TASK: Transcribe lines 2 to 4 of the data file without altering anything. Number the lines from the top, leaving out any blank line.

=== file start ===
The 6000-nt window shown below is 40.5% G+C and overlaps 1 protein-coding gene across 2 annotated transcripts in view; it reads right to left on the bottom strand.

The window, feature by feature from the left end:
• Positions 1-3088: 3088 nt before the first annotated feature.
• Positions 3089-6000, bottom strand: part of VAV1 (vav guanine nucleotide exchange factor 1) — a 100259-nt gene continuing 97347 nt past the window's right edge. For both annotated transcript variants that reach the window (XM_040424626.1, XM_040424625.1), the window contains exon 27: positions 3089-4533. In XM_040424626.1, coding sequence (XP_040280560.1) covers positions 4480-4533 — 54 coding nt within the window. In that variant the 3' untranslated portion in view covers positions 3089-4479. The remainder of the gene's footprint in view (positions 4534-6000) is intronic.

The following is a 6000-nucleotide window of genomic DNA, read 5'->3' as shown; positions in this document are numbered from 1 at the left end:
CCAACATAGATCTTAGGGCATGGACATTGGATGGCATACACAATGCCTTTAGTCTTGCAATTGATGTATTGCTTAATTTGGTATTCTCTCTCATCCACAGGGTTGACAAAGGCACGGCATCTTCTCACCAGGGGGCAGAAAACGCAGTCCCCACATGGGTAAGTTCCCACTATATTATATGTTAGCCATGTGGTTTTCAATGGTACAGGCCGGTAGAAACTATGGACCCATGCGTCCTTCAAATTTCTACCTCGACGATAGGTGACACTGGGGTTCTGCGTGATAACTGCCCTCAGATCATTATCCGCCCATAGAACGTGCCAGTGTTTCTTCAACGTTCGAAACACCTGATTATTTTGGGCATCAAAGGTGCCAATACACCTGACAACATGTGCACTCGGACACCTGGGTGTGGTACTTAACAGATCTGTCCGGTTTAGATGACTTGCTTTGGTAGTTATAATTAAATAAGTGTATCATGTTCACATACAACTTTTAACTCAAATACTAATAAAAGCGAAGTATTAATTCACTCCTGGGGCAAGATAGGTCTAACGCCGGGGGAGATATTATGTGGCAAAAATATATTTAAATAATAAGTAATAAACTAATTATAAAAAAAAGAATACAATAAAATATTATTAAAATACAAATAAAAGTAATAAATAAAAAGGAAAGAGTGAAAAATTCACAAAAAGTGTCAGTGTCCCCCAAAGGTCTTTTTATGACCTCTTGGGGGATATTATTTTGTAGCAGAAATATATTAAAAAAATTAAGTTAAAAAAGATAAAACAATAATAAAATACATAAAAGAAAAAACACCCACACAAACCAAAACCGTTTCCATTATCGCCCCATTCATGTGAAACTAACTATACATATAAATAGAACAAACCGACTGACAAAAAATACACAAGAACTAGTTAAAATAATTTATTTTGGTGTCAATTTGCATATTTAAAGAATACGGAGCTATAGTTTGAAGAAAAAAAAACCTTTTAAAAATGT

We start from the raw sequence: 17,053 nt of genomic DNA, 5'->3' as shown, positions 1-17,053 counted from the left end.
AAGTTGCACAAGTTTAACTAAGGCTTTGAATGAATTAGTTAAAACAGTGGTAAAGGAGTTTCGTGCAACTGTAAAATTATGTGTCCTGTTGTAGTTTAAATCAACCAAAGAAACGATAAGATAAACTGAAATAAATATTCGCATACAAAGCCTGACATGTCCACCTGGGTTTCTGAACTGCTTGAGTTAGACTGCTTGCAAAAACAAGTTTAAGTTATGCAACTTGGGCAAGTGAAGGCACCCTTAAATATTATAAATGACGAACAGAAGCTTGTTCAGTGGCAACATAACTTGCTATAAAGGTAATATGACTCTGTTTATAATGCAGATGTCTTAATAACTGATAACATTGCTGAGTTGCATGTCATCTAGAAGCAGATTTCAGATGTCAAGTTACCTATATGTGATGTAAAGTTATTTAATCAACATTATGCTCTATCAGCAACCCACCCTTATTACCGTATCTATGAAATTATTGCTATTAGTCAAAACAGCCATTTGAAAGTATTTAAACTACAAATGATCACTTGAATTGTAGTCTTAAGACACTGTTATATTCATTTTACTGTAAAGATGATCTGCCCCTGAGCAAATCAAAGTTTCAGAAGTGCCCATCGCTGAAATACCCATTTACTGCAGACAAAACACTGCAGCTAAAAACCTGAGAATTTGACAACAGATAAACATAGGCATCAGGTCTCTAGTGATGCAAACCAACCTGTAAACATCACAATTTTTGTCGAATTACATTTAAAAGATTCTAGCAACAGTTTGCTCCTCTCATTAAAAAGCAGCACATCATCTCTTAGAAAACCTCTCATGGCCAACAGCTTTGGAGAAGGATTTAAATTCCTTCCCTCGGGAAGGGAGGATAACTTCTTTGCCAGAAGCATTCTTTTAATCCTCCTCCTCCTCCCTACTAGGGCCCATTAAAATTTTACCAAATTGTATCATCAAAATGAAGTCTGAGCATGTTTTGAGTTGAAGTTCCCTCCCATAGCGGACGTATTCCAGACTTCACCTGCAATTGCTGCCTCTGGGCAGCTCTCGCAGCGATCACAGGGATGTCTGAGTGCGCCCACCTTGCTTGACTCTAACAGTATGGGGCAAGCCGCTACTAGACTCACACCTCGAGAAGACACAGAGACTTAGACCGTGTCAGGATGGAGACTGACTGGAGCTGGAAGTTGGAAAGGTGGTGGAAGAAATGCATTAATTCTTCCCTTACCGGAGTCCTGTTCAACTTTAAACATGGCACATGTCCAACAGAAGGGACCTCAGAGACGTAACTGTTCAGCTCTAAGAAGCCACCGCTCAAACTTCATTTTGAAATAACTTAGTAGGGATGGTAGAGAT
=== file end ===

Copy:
The window, feature by feature from the left end:
• Positions 1-3088: 3088 nt before the first annotated feature.
• Positions 3089-6000, bottom strand: part of VAV1 (vav guanine nucleotide exchange factor 1) — a 100259-nt gene continuing 97347 nt past the window's right edge. For both annotated transcript variants that reach the window (XM_040424626.1, XM_040424625.1), the window contains exon 27: positions 3089-4533. In XM_040424626.1, coding sequence (XP_040280560.1) covers positions 4480-4533 — 54 coding nt within the window. In that variant the 3' untranslated portion in view covers positions 3089-4479. The remainder of the gene's footprint in view (positions 4534-6000) is intronic.